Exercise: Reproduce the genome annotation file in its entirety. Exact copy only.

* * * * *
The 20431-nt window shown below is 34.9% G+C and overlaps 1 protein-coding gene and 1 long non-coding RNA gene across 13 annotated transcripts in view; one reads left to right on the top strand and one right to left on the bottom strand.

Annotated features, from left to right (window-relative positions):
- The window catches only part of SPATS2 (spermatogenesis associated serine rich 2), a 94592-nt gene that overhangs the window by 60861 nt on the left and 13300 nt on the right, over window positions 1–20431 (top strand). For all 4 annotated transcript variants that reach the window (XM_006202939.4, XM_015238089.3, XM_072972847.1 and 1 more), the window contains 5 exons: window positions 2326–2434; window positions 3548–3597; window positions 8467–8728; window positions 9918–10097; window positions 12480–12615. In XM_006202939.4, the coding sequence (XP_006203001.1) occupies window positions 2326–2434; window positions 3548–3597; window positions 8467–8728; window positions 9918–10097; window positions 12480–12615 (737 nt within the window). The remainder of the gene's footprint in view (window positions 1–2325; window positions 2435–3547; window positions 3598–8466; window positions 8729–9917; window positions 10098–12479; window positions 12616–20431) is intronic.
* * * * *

The 20431-nt window shown below is 34.9% G+C and overlaps 1 protein-coding gene and 1 long non-coding RNA gene across 13 annotated transcripts in view; one reads left to right on the top strand and one right to left on the bottom strand.

Annotated features, from left to right (window-relative positions):
- The window catches only part of SPATS2 (spermatogenesis associated serine rich 2), a 94592-nt gene that overhangs the window by 60861 nt on the left and 13300 nt on the right, over window positions 1–20431 (top strand). For all 4 annotated transcript variants that reach the window (XM_006202939.4, XM_015238089.3, XM_072972847.1 and 1 more), the window contains 5 exons: window positions 2326–2434; window positions 3548–3597; window positions 8467–8728; window positions 9918–10097; window positions 12480–12615. In XM_006202939.4, the coding sequence (XP_006203001.1) occupies window positions 2326–2434; window positions 3548–3597; window positions 8467–8728; window positions 9918–10097; window positions 12480–12615 (737 nt within the window). The remainder of the gene's footprint in view (window positions 1–2325; window positions 2435–3547; window positions 3598–8466; window positions 8729–9917; window positions 10098–12479; window positions 12616–20431) is intronic.